Life cycle assessment (LCA) is used to total up the environmental impact of a product’s supply chain. Providing sufficient data is available on the product’s composition and supply chain, LCA can be used to work out the environmental impact of almost anything from a can of baked beans to a car. The results of the LCA are presented in an environmental product declaration (EPD).
In construction, more and more construction product EPD are being published by manufacturers for their products. This provides a great source of data but, unlike with a can of beans, a bag of sand is not the final product – the building is. So using construction EPD in isolation to inform lower impact design is not going to be very effective.
For example, the nutritional information on food products are given per portion. It would not be useful if the label on a can of baked beans showed the energy, sugar and salt content of the separate raw ingredients: 1 m3 of beans, 1 tonne of tomatoes, 1000 litres water – you get the idea. This would provide nothing useful on the nutrition of a portion of baked beans because the can contains a cooked mixture of these ingredients in different proportions. The same principle applies to buildings. EPD are a great source of data but there is little benefit for a design team in knowing the environmental impact of individual construction products like 1 steel beam, 1m3 of timber or 1 can of paint.
Enter building LCA! Building LCA is no different from an LCA on a can of beans, it just means the product undergoing LCA is a building. Building LCA tools are used to total up the environmental impact of the building, based on the environmental impact coming from the supply chain of the construction products it is made from (sometimes operational energy, operational water, future maintenance and demolition are also included).
The leading standards in construction LCA are clear that “The purpose of an EPD in the construction sector is to provide the basis for assessing buildings…and identify those which cause less stress to the environment”1 – in other words, you need to do building LCA.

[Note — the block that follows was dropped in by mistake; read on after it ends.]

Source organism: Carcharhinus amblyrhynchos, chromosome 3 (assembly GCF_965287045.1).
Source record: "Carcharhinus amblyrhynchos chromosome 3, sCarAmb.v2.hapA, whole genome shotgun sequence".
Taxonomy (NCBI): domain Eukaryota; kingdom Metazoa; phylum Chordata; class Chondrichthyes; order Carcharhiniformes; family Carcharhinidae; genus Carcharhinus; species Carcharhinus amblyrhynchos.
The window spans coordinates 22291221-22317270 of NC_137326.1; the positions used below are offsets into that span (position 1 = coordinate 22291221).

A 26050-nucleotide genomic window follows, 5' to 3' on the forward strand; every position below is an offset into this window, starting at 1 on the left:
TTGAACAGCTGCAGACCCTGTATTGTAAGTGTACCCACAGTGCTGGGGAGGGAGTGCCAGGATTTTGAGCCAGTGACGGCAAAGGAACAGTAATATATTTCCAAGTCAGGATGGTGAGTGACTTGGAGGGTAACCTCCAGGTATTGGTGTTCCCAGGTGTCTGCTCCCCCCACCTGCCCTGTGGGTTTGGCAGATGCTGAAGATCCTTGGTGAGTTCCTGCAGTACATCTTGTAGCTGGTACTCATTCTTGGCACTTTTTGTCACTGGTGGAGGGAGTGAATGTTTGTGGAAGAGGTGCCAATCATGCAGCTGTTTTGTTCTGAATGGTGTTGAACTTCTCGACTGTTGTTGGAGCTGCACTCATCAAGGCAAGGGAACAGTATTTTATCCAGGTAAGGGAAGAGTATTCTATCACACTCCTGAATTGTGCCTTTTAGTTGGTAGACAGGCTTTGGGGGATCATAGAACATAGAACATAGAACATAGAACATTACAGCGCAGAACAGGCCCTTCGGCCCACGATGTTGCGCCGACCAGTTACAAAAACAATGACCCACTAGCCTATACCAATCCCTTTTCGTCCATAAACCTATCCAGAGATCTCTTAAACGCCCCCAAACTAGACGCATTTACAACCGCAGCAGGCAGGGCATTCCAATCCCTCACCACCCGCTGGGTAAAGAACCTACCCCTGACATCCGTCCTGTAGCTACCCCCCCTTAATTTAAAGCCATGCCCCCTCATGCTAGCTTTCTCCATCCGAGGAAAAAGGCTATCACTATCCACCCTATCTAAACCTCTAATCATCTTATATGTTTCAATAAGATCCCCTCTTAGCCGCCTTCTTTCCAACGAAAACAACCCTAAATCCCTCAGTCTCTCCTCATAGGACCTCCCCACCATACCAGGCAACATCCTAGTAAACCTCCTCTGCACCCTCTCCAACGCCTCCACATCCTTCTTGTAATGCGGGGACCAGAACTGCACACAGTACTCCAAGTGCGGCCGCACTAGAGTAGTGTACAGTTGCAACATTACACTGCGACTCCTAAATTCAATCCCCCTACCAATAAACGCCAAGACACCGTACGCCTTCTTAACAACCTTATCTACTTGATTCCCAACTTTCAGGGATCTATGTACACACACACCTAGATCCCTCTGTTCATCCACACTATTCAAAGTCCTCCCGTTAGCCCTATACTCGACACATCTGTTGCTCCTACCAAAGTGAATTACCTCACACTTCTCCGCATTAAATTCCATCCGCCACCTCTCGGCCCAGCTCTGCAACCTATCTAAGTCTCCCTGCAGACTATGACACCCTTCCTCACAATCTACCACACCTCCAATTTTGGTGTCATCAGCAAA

What is BREEAM doing about building LCA?
BREEAM agrees with the principle set out in the standards and has been introducing building LCA into our schemes since 2011 when two exemplary credits were included in BREEAM UK New Construction for building LCA. BREEAM International has included building LCA since 2013. More recently, the 2018 update of BREEAM UK New Construction completely replaced the old Green Guide approach with building LCA.
Why not stick with the Green Guide?
For over 20 years, the Green Guide has been the primary way BREEAM has assessed the environmental impact of construction products in buildings and it was last updated in 2008. The Green Guide avoids the problem of using construction product EPD in isolation because it is based on choosing from a range of environmentally rated typical construction build-ups. Each construction build-up includes a typical arrangement of products for a building element (e.g. external walls, roofs, floors etc.). As the name suggests, this provides a useful guide in selecting lower impact construction build-ups, but using the Green Guide does not offer the level of building specific accuracy now possible in building LCA.
Although building LCA standards have been available since 2011, BREEAM UK New Construction has continued to use the Green Guide (with building LCA included as an exemplary level achievement) because, until recently, building LCA has been too specialist for most design teams.
Now that building LCA is better understood with greater traction and several suitable tools are available, BREEAM has fully embraced it within BREEAM UK New Construction 2018 – with the aim of enabling and encouraging the construction industry to rise to the challenge of further reducing the environmental impact of buildings.
1(BS EN 15804:2012 “Sustainability of Construction works – Environmental Product Declarations – Core rules for the product category of construction products”)
Take a look at some of the most sustainable buildings in the world on the BREEAM Case Studies.